“Diversity And Inclusion,” Georgetown Style

This story combines many Ethics Alarms themes of late: Georgetown University’s ethics corruption, progressive racial discrimination, woke hypocrisy, and, of course, The Great Stupid.

Georgetown’s Campus Ministry has scheduled to two events specifically for black students.  First is an online “Black Hoya Meditation” tomorrow, advertised as a gathering “grounded in belonging and centered on healing and wellness.”

Isn’t “belonging” the opposite of “inclusion” when it is limited my color or group membership? “Healing” from what? Presumably from all the white supremacy-inflicted carnage. Or something“It is our hope that Black Hoyas who join this community feel uplifted and celebrated for their mere existence and their contributions to the Georgetown community and to the world. In this space, we invite Black Hoyas to show up in their full authenticity and vulnerability,” says the announcement. Unstated but obvious: we hope the white Hoyas who, like all whites, exploit that vulnerability won’t turn up and be skunks at the picnic.

Speaking of picnics, the Campus Ministry is also sponsoring “The Cookout” on April 9 and 10. The retreat is advertised as “by Black students for Black students.” The description of this segregated party states.:

The Cookout is an undergraduate retreat created for Black students by Black students to promote joy, inspire hope, and explore practices of self-love and care for Black students, drawing on the values and practices of Georgetown’s Ignatian heritage and other spiritual traditions. The Cookout acknowledges the marginalization Black students face in predominantly white institutions and aims to center Black experience, affirm the Blackness of all Black students, and facilitate a safe space for connection and reflection through bonding activities and talks by Black chaplains, faculty and staff. A cookout is a place for relaxation, laughter, and community—and we’re going to offer just that and more. So, to the Black students of Georgetown University: Welcome to The Cookout.”

And to the white students: You suck.

One does have to marvel at the Authentic Frontier Gibberish in the foregoing. Does “the Blackness of all Black students” really need affirmation in a cookout? I half expected this blather to end with “BlackBlackBlacketyBlackBlack!”

Though the “Campus Ministry” website states  retreats are “accessible to students of all backgrounds,” the language belies that description. The weasel who responded to an inquiry wrote that this retreat “is intended to be an affinity space for Black students on campus, but all students are allowed to register.”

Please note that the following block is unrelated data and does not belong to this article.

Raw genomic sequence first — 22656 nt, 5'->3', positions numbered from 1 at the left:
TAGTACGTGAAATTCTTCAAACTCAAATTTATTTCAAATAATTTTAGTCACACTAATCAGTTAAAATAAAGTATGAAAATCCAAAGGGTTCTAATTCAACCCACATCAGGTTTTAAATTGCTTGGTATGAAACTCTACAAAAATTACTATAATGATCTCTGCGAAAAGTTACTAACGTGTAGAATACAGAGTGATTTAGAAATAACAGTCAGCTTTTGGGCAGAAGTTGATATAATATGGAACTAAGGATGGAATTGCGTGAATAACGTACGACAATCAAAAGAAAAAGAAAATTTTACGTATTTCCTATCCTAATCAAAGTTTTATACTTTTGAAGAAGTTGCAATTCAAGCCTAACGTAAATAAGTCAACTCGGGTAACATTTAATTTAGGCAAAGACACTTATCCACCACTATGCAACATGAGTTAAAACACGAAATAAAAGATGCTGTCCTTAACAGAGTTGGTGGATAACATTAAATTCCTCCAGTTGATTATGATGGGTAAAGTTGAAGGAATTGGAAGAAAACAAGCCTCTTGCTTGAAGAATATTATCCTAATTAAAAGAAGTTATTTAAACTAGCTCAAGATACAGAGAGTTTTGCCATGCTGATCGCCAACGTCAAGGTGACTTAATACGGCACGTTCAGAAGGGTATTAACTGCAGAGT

Oh. Then it’s “inclusive” after all! Those pesky white bigots are “allowed” to register, they just aren’t invited.

_______________________

Source: College Fix

10 thoughts on ““Diversity And Inclusion,” Georgetown Style

  1. We spent a week in Honolulu with Mrs. OB’s sister and our son, daughter-in-law and grandson no. 1 during their spring break. I was struck by the number of black young people and families and even older couples in the Waikiki area, all enjoying vacations. They seemed very prosperous. Interestingly, I spotted at least two inter-racial couples, both older, verging on elderly. They seemed very comfortable and happy. The younger black people, mostly young women travelling with their girlfriends, struck me as very stand-offish verging on snarly. There was certainly, an underlying streak of passive aggression. All of which may have been my imagination, but the younger twenty-somethings just seemed tense and angry and resentful. I suspect their attitude is a result of how they’ve been conditioned. Unfortunate.

  2. “The Cookout is an undergraduate retreat created for White students by White students to promote joy, inspire hope, and explore practices of self-love and care for White students, drawing on the values and practices of Georgetown’s Ignatian heritage and other spiritual traditions. The Cookout acknowledges the marginalization White students face in multi-colored institutions and aims to center White experience, affirm the Whiteness of all White students, and facilitate a safe space for connection and reflection through bonding activities and talks by White chaplains, faculty and staff. A cookout is a place for relaxation, laughter, and community—and we’re going to offer just that and more. So, to the White students of Georgetown University: Welcome to The Cookout.”

    Every time I see these kinds of notices, I simply swap the words “black” for “white”. If doing so makes the text discriminatory in any way, then the original is just as much so.

  3. This is where you apply the Black Jew test, which has nothing to do with the Beta-Israel Ethiopians, wbo claim common ancestry with Solomon and the Queen of Sheba and practice a form of Judaism. The test is, first you swap in “black” for whatever group is being excluded or attacked. If it sounds like it could have come from the KKK, then whatever’s going on is racist. If you’re not sure, swap in the word “Jew” for “black.” If it then sounds like something that could have come from the pen of Hitler, it’s confirmed racist.